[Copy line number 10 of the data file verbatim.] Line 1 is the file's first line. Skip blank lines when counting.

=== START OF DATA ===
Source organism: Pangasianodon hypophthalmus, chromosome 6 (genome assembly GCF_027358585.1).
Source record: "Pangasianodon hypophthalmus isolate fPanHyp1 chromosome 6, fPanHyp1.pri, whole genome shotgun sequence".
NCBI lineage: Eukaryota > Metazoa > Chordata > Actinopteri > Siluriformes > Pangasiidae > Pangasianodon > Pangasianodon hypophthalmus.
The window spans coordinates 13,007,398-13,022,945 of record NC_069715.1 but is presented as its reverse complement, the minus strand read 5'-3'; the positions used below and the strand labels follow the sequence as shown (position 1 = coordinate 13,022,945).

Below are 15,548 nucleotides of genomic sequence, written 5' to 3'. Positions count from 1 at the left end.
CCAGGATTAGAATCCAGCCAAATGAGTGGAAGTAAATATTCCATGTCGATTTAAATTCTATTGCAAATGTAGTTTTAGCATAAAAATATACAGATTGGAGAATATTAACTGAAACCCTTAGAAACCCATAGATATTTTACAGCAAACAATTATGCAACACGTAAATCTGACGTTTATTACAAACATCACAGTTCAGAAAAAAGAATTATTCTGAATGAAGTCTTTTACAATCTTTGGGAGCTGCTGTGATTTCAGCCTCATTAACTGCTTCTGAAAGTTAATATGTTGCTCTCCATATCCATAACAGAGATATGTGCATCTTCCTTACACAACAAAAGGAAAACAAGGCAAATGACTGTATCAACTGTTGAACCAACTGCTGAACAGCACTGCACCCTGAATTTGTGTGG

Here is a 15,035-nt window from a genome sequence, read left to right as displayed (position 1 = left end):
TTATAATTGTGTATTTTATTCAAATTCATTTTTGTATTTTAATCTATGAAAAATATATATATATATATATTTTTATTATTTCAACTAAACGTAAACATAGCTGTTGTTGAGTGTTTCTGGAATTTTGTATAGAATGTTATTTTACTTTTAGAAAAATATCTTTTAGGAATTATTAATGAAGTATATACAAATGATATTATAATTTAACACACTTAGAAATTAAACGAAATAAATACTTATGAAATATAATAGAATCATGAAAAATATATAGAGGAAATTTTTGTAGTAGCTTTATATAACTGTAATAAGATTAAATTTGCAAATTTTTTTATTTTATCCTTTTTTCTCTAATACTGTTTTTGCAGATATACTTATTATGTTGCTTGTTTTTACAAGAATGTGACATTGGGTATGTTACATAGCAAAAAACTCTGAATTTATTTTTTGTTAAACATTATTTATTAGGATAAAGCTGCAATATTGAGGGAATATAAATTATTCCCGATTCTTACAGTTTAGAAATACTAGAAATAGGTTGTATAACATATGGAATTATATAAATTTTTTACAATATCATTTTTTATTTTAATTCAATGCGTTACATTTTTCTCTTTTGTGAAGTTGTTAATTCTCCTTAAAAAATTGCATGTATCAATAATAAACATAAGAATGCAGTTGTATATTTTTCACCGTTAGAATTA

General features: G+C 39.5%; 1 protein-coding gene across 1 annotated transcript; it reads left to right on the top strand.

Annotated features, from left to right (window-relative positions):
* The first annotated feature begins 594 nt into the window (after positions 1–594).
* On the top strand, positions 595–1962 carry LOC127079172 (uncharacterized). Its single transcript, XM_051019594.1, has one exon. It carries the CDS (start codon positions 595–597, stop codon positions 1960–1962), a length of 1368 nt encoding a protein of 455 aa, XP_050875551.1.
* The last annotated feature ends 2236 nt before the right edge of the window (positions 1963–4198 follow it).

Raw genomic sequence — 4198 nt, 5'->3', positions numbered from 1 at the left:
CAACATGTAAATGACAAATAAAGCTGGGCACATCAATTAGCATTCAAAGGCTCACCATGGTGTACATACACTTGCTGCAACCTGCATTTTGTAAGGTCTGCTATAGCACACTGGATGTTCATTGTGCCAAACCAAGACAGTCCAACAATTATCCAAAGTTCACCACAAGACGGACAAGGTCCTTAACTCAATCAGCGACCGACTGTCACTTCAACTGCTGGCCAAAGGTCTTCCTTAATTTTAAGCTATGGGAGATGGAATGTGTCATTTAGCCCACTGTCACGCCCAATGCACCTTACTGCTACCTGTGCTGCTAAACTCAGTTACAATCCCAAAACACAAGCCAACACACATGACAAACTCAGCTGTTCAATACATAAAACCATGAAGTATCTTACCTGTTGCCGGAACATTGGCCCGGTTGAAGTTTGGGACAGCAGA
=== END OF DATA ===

Annotated features, from left to right (window-relative positions):